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Andrew Balbirnie speaks following Ireland v Afghanistan was rained off

Andrew Balbirnie speaks following Ireland v Afghanistan was rained off
Andrew Balbirnie speaks following Ireland v Afghanistan was rained off

Andrew Balbirnie speaks following Ireland v Afghanistan was rained off.

Q. How disappointing was that, Andrew, after a match probably you were targeting to win?

ANDREW BALBIRNIE: Yeah, it's not disappointing. When you haven't done anything, you can't really be too disappointed. I think the weather has just been so bad over the last -- probably since it started raining in our game, it just hasn't stopped. I'd be very doubtful if there's a game played this evening as well, it's just so wet out there.

It's not that disappointing because we can't control it. So we'll just have to move on to Brisbane and hope we get a good performance up there.

Q. There's the chance to go top of the table. How would that have sounded?

ANDREW BALBIRNIE: Yeah, I think naturally, if we had gone out and there was a bit of a break or a bit of sunshine around, but the fact it was so gray and wet, it was always doubtful we'd get out there.

I'm not sure. I think we're second now. There's just so much going on in that group with rained off fixtures and run rate and stuff.

But I suppose to still be in the hunt with two games left is pretty good.

Q. And two pretty big games coming up?

ANDREW BALBIRNIE: Yeah, the world champions in their own backyard is something pretty special. I know the group are pretty excited about that challenge. Each game brings its own challenge, and certainly playing the best T20 team as they're champions up at The Gabba is pretty special.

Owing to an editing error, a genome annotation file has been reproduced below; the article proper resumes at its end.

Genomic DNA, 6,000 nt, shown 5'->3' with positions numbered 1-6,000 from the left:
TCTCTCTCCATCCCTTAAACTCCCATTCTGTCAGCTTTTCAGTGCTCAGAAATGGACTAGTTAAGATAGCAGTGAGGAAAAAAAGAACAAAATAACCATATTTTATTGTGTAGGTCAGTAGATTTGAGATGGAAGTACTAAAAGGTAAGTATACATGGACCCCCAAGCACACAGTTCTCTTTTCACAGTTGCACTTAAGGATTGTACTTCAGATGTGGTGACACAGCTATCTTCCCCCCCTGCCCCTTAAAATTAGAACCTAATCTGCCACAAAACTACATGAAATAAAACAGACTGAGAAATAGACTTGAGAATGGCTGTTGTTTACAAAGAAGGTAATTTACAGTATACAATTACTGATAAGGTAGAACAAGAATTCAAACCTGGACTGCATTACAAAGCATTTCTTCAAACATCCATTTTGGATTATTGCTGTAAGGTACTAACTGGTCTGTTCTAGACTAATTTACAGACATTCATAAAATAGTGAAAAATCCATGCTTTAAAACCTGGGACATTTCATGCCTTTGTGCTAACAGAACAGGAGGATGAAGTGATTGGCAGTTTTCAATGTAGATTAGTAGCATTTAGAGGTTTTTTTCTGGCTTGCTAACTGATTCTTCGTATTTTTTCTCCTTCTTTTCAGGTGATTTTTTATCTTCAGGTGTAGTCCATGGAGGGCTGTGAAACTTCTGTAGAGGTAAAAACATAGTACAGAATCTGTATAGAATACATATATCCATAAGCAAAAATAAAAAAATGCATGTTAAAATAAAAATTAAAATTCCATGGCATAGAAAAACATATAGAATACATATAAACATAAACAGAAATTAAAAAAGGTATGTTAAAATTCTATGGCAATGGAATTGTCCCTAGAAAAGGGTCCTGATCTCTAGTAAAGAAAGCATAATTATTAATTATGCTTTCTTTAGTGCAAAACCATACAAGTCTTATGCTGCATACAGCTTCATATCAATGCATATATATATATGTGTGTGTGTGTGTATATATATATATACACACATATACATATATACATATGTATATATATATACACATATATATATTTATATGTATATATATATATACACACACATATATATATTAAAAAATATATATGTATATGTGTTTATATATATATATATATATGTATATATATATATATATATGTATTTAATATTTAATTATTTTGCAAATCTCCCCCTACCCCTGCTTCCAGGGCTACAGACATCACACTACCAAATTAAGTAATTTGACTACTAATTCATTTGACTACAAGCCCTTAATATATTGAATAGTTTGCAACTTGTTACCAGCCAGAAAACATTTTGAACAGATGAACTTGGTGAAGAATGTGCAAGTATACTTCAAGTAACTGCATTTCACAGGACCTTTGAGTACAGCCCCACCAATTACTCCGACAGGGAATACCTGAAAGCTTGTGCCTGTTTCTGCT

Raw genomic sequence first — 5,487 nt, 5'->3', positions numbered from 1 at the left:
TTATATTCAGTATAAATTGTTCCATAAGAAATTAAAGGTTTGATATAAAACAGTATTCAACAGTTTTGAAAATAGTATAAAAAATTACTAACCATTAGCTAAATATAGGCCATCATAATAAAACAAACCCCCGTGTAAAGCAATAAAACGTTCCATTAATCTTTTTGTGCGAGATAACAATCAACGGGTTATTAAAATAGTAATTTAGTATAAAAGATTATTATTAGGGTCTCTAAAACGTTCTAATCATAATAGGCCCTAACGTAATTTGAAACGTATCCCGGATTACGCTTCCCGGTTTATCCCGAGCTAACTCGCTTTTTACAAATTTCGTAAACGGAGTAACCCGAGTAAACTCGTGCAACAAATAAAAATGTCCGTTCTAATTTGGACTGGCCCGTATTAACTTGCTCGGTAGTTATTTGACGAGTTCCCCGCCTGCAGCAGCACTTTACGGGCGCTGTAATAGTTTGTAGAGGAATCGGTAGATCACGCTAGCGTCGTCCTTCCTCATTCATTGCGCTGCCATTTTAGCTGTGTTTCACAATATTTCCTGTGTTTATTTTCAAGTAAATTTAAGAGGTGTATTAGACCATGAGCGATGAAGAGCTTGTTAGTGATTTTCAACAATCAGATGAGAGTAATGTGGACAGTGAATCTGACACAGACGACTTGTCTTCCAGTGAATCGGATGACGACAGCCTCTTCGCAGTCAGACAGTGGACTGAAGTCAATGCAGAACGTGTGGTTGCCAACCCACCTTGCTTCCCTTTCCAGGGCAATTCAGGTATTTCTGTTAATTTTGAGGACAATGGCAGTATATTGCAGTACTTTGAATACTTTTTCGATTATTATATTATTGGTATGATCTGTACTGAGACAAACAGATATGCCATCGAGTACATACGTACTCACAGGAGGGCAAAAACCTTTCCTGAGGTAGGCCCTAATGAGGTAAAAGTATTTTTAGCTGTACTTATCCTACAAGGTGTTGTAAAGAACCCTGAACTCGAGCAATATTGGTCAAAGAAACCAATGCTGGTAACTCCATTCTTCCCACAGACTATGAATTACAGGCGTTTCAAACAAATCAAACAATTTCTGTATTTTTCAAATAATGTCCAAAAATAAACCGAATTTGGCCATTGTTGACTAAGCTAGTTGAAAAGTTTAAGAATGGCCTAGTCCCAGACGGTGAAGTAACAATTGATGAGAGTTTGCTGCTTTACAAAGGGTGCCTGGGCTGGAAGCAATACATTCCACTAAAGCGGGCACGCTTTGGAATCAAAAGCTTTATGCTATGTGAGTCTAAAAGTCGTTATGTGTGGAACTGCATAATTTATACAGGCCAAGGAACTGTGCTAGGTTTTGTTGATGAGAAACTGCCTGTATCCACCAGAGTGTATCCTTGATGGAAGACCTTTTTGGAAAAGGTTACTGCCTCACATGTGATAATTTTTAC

We have some good memories from The Gabba from a few years ago, but certainly playing Australia there will be a completely different animal. But it's exciting at the same time.

Q. It's another team you haven't played in many years?

ANDREW BALBIRNIE: Yeah, like I said, I haven't played them in a T20 international, but we know how good they'll be. It's certainly getting down to that sort of must win territory for a lot of teams. Certainly, there will be big pressure on those teams when they play against us. They'll be expected to beat us no doubt.

It's kind of a nice way to go into a game. You can play with a bit more freedom. Hopefully, we have that belief in our group. We certainly have that belief in our group that we can beat them, but we know we'll have to be very good on the day.

Q. You've beaten England, you've beaten West Indies, why not Australia?

ANDREW BALBIRNIE: 100 percent, yeah. Like I said. They're under a lot of pressure. Tonight's game will probably be abandoned unless there's a sun somewhere up there. So yeah, it will be all to play for, for all the teams next week at The Gabba and then down to Adelaide.

So it's exciting, getting to go to The Gabba and the Adelaide Oval in potentially games that could progress into the semi-finals all going well. But certainly, the first task is to have a good crack at the Aussies.

Q. Obviously the cricket schedule is pretty manic, but is there a frustration you've come here for this great global event that has been the focus of your year, and here you are in the wettest month in Melbourne and kind of paying the price for it?

ANDREW BALBIRNIE: We've played five games out of six. We were lucky in Hobart, we got all three games in there. We got Sri Lanka, played against England, and this is the first time it's been called off. The weather looks pretty good in Brisbane, but it's obviously causing a lot difficulties in other games. Obviously Afghanistan this is their second game in a row abandoned, so they're a bit unlucky in that regard.

It's just part of the game unfortunately. You do come to Australia thinking you don't need a hoodie or a rain jacket, but it's certainly been different since we arrived three or four weeks ago.

Yeah, it's not controllable. So, we don't get too worked up about it.

Q. You don't think there's a danger it might threat the credibility of the tournament?

ANDREW BALBIRNIE: I don't want to comment on that. Like I said, we've played five games out of six. They've been good games of cricket. It's been entertaining. We've played some pretty good stuff.

It is different because last time we were in Australia for a World Cup was in February and March. But from what I understand, there's a lot of cricket around the world. Like I said, I can't really control any of that. We're here to play. We've played some good stuff since I've been here, and we'll play some good stuff next week.